On Sunday, I was so excited to attend a screening of The Bad Seed (1956) at NYC's Film Forum. It's always a pleasure to watch this startlingly modern film wrapped in a startlingly '50s melodrama — it prefigured Psycho (1960) — but the bonus was a rare personal appearance by the film's Oscar-nominated star Patty McCormack.
McCormack, 76, who plays breathtakingly evil child psychopath Rhoda Penmark in the movie, also originated the role on Broadway from 1954-1955. She was then absent from the New York stage for 66 years, until October 20, when previews began for an off-Broadway revival of Morning's at Seven. (The show closed December 5.)
During a lively post-screening Q&A — kicked off with a literally thunderous entrance! — that was moderated by film historian Foster Hirsch, McCormack talked about what she could remember of auditioning for the Broadway show (another girl got the part first, leaving me to fantasize whether, in a case of life imitating art, Patty offed her!), bonding with the project's actors (among them Nancy Kelly, Eileen Heckart, Henry Jones), as well as other topics.
"I shouldn't start conversations if I don't see the end in sight," she said at one point, but those are the most fun.
She is, after all, an actor who has worked for 70 years.
Among other noteworthy moments in her career, McCormack originated the role of Helen Keller in the 1957 Playhouse 90 production of The Miracle Worker opposite Teresa Wright (this predated the Broadway and film version), worked with Orson Welles on his abortive Don Quixote unfinished film (1955-1972), starred on TV's The Ropers (1979-1980) and had plum supporting roles on The Sopranos (2000-2006) playing Adriana's mom and in the film Frost/Nixon (2008) playing Pat Nixon.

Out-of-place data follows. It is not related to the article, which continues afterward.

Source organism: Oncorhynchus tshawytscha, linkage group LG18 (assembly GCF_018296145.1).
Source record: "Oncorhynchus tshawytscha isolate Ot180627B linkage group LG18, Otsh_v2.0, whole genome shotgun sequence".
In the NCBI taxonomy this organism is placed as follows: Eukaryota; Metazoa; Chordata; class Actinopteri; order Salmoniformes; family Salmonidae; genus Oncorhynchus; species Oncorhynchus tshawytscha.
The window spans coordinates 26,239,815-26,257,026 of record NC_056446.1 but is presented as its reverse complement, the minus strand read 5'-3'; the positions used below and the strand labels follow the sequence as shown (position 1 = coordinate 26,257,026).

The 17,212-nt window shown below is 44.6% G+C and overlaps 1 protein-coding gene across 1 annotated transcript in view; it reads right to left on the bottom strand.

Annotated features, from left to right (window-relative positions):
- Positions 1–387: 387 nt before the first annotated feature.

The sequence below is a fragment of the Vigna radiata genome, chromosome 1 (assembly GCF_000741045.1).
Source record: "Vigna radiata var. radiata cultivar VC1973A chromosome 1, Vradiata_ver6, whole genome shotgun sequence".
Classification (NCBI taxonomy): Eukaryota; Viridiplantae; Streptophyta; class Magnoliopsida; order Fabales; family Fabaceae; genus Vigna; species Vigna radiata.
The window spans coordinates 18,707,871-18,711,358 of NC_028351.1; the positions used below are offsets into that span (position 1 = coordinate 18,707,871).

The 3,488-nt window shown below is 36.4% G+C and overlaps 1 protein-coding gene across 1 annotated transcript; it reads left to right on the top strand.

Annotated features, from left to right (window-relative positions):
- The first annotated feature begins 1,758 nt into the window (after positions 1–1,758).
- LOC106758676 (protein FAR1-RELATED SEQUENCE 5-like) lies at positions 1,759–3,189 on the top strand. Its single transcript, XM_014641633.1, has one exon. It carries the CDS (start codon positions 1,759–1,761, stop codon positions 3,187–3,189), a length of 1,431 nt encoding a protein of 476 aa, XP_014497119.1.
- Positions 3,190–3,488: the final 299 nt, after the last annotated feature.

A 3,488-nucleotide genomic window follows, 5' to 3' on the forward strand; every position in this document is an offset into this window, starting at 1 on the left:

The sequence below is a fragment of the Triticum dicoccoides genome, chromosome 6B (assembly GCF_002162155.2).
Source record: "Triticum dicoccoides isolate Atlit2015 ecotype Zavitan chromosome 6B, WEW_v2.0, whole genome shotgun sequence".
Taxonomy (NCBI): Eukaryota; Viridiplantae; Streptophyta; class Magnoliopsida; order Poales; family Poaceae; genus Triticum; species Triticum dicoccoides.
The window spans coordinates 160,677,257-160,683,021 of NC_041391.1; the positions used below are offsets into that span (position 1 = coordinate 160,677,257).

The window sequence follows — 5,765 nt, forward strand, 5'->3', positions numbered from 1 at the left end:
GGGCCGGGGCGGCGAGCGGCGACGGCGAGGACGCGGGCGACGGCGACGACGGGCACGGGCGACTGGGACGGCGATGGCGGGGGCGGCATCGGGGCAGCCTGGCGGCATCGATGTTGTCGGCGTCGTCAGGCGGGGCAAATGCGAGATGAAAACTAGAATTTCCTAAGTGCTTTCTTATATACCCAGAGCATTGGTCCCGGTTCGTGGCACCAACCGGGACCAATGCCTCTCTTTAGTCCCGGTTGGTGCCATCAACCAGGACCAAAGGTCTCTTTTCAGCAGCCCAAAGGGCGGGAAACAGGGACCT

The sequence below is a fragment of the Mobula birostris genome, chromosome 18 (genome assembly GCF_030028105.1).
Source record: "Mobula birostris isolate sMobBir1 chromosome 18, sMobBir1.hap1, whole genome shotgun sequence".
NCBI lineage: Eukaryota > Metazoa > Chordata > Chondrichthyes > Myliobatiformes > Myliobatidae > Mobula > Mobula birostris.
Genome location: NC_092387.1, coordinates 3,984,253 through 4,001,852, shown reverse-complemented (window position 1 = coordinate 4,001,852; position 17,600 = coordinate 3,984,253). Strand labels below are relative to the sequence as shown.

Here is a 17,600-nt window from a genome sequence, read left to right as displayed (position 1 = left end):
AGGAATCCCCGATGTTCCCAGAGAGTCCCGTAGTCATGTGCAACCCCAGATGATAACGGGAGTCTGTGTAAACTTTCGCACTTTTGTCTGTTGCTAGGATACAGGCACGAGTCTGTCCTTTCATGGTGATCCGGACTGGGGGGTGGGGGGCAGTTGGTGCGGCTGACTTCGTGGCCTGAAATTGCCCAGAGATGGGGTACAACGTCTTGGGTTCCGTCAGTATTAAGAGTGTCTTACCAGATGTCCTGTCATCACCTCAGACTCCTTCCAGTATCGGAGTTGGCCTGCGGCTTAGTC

McCormack radiated humility, and seemingly had never even considered some of the points Hirsch made about her signature role, even though she's had so long to think on it, and has been asked about it so often she admitted that she went through a period when she really didn't want to talk about The Bad Seed. At all.
She has now come to embrace the film, considering what a special experience it was and how many people have enjoyed it ever since.
After the warm talk, McCormack sweetly met all her fans and did photos with anyone who asked. She had brought her trusty nephew along, Alfred "Fred" Cerullo, a former soap actor and Staten Island politico, and attracted members of the Morning's at Seven cast and crew.
I was excited to see venerable theater critic Rex Reed, 83, in the audience. I've been a fan of his since he was Raquel Welch! When he was waiting to greet Patty, I asked if he'd like a photo. "That would be lovely," he said, "but not in a mask!" Patty was in a mask but would remove it for photos. She also had one glove on, and laughed heartily when I observed at one point, "It's the glove that'll save you."
It was such a wonderful night. I've missed events like this, and it's always so much more fun when the celebrity is like this. In fact, I was almost the last person in the lobby (I took some shots of her with Fred) and was able to tell her quickly that I adored The Ropers, mentioning Audra Lindley and Norman Fell.
She brightened (you never know how a performer will react to any project you name, so I was pleased) and interjected, "And Jeffrey Tambor!" So apparently he was easier to get along with in the '70s!
If you have not seen The Bad Seed lately, do. I tend to agree with Mr. Hirsch that it was way ahead of its time, and that rather than campy, it has an intentionally heightened theatricality is like a language that discerning filmgoers can speak fluently.
Patty is the last surviving credited member of The Bad Seed's cast, though I was surprised to learn that uncredited actors in various school scenes include famous names Shelley Fabares and Kathy Garver.